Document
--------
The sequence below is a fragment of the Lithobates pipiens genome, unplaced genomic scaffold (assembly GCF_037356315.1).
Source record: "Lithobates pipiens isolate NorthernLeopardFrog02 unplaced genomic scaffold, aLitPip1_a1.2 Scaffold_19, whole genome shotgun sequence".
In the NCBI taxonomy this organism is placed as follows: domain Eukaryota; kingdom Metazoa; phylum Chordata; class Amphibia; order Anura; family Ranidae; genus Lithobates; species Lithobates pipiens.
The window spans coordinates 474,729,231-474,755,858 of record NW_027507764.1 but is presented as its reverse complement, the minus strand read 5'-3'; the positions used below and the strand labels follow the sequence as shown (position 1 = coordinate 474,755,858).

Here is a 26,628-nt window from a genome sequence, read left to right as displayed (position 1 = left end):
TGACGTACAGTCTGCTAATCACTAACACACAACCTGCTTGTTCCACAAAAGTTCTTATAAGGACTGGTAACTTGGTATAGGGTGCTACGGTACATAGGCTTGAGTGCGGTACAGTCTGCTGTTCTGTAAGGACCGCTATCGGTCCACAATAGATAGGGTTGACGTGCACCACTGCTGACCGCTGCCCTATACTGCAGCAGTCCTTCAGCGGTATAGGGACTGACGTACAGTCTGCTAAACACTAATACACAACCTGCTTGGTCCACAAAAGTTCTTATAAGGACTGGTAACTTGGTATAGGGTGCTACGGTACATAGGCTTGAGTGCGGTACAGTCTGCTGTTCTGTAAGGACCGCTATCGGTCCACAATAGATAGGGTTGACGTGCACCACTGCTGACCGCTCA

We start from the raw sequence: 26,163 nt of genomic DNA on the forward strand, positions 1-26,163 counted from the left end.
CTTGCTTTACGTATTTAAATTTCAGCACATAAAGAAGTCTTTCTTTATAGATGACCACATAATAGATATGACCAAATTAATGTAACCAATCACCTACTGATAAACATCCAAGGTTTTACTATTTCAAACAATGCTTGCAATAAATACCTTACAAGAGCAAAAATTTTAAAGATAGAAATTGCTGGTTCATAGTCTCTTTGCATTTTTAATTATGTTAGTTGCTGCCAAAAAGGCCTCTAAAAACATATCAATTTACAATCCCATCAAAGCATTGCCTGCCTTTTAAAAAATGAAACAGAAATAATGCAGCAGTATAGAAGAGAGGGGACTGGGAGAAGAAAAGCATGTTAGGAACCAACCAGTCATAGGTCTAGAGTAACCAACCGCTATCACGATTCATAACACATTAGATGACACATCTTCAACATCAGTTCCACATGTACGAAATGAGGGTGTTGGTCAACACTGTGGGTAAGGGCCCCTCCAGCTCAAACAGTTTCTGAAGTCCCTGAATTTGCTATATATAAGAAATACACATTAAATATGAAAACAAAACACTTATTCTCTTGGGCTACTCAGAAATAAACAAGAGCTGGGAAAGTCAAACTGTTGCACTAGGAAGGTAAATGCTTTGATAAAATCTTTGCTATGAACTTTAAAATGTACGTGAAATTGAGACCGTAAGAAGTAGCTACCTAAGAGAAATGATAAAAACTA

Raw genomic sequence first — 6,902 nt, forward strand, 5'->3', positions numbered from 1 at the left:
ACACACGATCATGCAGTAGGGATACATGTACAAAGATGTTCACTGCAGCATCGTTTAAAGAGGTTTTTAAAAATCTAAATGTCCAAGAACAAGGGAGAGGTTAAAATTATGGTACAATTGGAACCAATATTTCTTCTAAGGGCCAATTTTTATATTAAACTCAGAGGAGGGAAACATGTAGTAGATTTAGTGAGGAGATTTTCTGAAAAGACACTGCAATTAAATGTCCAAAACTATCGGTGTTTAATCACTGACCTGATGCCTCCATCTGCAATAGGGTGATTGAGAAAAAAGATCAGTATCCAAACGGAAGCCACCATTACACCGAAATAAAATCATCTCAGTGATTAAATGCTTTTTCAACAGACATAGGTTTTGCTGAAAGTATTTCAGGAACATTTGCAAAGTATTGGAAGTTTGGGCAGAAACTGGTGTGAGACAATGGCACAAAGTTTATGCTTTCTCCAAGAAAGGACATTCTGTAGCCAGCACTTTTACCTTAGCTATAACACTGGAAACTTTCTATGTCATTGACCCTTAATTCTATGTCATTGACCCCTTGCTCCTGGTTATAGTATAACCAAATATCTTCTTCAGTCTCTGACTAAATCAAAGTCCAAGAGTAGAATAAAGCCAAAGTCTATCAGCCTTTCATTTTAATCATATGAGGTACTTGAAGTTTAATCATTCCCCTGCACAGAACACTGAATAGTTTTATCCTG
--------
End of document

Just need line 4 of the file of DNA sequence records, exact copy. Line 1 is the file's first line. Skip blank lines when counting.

The window spans coordinates 474,729,231-474,755,858 of record NW_027507764.1 but is presented as its reverse complement, the minus strand read 5'-3'; the positions used below and the strand labels follow the sequence as shown (position 1 = coordinate 474,755,858).